Probing and manipulating intracellular membrane traffic by microinjection of artificial vesicles [Cell Biology]
There is still a large gap in our understanding between the functional complexity of cells and the reconstruction of partial cellular functions in vitro from purified or engineered parts. Here we have introduced artificial vesicles of defined composition into living cells to probe the capacity of the cellular cytoplasm in dealing with foreign material and to develop tools for the directed manipulation of cellular functions. Our data show that protein-free liposomes, after variable delay times, are captured by the Golgi apparatus that is reached either by random diffusion or, in the case of large unilamellar vesicles, by microtubule-dependent transport via a dynactin/dynein motor complex. However, insertion of early endosomal SNARE proteins suffices to convert liposomes into trafficking vesicles that dock and fuse with early endosomes, thus overriding the default pathway to the Golgi. Moreover, such liposomes can be directed to mitochondria expressing simple artificial affinity tags, which can also be employed to divert endogenous trafficking vesicles. In addition, fusion or subsequent acidification of liposomes can be monitored by incorporation of appropriate chemical sensors. This approach provides an opportunity for probing and manipulating cellular functions that cannot be addressed by conventional genetic approaches. We conclude that the cellular cytoplasm has a remarkable capacity for self-organization and that introduction of such macromolecular complexes may advance nanoengineering of eukaryotic cells.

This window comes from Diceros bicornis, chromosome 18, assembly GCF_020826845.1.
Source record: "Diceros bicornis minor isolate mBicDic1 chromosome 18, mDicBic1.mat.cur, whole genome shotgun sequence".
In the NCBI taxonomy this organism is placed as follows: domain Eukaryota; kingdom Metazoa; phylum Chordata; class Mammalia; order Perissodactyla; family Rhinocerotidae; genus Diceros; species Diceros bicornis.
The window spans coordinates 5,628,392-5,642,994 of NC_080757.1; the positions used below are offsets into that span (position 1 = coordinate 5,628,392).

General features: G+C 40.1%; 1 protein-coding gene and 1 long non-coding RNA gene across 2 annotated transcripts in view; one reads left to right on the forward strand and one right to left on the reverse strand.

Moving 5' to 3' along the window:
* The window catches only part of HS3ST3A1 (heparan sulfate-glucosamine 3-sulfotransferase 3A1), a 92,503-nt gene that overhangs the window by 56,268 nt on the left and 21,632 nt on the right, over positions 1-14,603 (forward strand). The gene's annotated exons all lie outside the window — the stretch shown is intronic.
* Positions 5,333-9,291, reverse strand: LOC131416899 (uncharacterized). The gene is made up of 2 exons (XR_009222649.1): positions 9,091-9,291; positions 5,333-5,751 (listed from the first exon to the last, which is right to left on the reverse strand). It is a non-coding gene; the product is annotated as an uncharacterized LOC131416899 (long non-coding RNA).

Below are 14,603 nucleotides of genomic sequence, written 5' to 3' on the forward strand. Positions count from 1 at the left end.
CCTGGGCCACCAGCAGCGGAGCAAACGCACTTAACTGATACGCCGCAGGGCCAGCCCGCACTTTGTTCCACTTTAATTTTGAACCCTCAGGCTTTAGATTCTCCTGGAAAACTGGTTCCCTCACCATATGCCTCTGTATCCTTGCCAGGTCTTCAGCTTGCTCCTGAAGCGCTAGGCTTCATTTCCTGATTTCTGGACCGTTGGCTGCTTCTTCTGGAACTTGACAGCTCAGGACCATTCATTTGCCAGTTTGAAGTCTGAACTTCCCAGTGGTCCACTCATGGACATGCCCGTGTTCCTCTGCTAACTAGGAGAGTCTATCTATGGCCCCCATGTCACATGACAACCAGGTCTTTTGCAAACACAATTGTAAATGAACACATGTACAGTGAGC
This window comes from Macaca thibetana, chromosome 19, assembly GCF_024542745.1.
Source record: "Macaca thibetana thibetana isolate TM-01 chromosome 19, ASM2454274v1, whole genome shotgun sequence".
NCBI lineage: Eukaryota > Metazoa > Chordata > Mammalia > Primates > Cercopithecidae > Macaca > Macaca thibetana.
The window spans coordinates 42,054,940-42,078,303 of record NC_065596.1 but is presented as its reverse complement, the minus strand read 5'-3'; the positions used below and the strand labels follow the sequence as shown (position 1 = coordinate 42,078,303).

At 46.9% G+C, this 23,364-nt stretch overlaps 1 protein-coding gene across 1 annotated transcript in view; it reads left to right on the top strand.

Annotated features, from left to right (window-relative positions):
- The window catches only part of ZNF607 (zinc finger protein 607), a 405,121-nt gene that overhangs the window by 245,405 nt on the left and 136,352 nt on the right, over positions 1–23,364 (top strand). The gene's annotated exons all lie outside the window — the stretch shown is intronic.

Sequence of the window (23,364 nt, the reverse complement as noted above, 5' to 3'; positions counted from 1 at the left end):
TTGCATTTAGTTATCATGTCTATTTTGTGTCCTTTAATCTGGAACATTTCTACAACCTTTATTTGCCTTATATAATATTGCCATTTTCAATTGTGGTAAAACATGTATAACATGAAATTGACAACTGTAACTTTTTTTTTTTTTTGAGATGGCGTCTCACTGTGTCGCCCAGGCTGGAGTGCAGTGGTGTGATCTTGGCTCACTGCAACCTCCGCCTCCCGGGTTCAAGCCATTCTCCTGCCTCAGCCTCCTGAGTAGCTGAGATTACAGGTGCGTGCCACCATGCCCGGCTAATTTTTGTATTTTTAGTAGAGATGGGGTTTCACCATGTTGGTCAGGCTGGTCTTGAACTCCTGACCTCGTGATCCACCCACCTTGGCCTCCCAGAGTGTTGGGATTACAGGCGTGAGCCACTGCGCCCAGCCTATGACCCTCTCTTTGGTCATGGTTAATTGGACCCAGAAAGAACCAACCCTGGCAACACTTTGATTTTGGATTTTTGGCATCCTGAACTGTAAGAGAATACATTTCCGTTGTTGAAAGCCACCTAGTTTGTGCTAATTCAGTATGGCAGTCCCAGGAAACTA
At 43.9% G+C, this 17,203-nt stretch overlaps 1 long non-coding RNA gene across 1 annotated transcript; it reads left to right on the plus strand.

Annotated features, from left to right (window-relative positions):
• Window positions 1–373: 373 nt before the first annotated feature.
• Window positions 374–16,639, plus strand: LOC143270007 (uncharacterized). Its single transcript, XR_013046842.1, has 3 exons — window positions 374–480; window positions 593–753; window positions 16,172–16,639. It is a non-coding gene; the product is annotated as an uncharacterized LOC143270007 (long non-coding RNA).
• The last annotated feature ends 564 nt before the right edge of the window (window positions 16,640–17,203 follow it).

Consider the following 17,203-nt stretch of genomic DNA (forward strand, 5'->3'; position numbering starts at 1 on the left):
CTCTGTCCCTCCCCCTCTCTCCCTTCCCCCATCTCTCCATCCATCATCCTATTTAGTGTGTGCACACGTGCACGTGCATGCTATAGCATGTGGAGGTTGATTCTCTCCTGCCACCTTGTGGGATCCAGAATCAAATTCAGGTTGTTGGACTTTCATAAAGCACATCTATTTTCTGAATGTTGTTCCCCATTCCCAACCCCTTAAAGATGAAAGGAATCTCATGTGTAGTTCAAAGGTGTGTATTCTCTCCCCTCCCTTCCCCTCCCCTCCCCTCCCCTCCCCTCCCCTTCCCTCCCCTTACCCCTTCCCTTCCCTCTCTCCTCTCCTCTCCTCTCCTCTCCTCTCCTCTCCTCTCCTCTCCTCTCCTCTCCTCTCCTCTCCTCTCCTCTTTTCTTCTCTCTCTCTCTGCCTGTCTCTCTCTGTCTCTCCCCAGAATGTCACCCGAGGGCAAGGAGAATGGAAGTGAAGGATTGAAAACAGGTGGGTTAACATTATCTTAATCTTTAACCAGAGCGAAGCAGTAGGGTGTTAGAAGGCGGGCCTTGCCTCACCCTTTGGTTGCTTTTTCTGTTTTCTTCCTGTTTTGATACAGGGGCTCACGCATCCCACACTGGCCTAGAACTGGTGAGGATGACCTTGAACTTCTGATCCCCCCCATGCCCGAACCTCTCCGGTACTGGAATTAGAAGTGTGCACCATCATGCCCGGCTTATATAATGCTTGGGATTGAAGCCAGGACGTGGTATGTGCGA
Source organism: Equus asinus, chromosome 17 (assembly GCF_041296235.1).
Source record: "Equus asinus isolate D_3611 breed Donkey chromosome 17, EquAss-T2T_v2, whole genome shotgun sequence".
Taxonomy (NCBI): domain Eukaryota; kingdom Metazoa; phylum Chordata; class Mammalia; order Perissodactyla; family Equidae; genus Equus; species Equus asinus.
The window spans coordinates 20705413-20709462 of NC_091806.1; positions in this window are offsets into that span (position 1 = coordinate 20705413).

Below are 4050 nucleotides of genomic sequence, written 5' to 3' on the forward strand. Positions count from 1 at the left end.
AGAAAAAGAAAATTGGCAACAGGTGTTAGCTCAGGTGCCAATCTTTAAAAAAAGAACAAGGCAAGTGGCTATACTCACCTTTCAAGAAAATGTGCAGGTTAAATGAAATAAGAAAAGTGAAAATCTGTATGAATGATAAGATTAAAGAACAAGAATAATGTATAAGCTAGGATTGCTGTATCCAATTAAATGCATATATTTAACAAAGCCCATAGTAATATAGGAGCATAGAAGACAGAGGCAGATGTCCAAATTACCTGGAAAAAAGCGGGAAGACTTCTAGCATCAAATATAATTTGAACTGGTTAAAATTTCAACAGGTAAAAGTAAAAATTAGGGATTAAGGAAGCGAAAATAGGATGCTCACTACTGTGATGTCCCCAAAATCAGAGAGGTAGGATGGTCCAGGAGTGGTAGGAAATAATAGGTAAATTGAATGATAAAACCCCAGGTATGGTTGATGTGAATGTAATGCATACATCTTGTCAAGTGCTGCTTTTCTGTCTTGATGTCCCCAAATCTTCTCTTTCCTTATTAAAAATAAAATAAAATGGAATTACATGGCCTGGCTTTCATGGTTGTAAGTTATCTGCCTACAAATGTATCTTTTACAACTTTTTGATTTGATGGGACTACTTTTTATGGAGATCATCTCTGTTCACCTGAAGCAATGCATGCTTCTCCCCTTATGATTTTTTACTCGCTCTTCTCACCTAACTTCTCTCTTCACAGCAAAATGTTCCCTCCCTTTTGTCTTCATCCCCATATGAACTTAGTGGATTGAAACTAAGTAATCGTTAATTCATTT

Keeping up-to-date with research can feel impossible, with papers being published faster than you'll ever be able to read them. That's where Researcher comes in: we're simplifying discovery and making important discussions happen. With over 19,000 sources, including peer-reviewed journals, preprints, blogs, universities, podcasts and Live events across 10 research areas, you'll never miss what's important to you. It's like social media, but better. Oh, and we should mention - it's free.
Researcher displays publicly available abstracts and doesn’t host any full article content. If the content is open access, we will direct clicks from the abstracts to the publisher website and display the PDF copy on our platform. Clicks to view the full text will be directed to the publisher website, where only users with subscriptions or access through their institution are able to view the full article.